Litter training a kitten is usually done before the kitten leaves his mother. “Mom” trains most kittens at a very early age. Litter training originates from the fact that kittens that are born in the wild will instinctively bury their excrement in order to hide it from potential predators. Once you bring the kitten home, he requires very little training. Your job will be to simply have a litter box ready and make it accessible to the new kitten. After a few reminders, the kitten will know where the litter box is kept and should be pretty well trained.

However, there can be instances when the kitten is confused about where to “go,” and may need to be taught. This is done by placing the kitten, the litter box, and the food and water in a small area. Sometimes, a small bathroom or utility room works well. Confine the kitten to this small area until he uses the litter box. Cats, as a rule, are very clean, so this confinement will force him to use the litter box. As the kitten uses the litter box on a regular basis, gradually increase the space.

Other factors to consider if the kitten does not use the litter box are:

  • the litter itself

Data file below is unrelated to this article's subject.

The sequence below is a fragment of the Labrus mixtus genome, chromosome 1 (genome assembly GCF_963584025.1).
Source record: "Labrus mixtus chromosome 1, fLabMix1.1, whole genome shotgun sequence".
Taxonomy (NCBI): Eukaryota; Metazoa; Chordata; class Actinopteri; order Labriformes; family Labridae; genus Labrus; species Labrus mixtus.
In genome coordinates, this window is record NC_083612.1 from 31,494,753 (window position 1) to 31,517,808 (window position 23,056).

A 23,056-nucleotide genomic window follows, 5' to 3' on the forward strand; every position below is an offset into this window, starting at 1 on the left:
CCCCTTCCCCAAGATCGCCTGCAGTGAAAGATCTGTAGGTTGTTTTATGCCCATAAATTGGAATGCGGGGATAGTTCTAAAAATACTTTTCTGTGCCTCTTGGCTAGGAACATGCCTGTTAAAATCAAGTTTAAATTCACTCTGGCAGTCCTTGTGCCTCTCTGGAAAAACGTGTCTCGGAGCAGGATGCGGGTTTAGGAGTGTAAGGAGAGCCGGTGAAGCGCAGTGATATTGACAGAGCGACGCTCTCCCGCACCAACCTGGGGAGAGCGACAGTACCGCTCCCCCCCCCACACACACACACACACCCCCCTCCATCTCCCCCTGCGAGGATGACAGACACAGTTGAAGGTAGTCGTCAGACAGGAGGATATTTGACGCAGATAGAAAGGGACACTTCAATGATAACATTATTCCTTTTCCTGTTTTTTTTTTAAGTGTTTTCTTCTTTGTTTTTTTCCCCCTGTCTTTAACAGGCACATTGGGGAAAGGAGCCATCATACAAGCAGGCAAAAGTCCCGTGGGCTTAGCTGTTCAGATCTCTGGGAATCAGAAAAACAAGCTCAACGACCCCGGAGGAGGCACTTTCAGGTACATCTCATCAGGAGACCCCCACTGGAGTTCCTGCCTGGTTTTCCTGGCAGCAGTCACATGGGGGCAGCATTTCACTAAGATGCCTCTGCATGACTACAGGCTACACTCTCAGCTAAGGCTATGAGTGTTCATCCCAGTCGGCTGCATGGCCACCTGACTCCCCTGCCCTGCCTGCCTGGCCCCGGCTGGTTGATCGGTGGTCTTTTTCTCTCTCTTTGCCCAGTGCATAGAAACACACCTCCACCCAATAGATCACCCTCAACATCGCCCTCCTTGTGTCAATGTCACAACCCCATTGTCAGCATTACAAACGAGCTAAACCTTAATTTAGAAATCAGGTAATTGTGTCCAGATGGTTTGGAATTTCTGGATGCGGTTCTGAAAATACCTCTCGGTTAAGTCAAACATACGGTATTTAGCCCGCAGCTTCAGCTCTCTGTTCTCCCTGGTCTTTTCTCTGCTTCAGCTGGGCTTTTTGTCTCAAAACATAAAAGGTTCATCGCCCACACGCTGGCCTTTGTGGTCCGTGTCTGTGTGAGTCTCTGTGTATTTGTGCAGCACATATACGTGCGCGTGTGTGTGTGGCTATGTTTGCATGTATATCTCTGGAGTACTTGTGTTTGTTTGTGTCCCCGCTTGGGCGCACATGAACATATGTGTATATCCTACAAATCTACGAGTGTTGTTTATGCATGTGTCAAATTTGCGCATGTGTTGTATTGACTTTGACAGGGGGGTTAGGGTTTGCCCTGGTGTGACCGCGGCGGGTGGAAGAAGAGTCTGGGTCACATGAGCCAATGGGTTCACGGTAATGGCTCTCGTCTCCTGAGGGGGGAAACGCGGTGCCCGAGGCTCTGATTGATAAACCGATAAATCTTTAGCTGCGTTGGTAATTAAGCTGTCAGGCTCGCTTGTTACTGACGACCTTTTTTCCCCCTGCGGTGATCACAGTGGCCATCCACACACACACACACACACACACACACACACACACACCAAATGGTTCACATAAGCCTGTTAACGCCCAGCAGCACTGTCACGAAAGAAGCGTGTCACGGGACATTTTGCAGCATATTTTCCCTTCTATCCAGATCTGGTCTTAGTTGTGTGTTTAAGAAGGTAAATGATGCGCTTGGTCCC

• the location of the litter box
  • the kitten’s history

Some cats can be picky as far as what type of litter they’ll use. Try to find out from the previous owner what litter the kitten was using before you brought it home.  We recommend a scoopable litter that clumps and can be easily removed once it is soiled.  Make sure you clean every litter box daily.   If the litter box is in a high traffic area where the kitten is afraid to go, you may want to consider moving it to a more quiet area for the kitten.  In large houses, it is much better to have 2 litter boxes either at opposite ends of the house or one in the upstairs and one in the downstairs.   If a kitten did not get the correct instructions from “Mom” during the weaning period, it may be more difficult to train.

Good luck and happy training!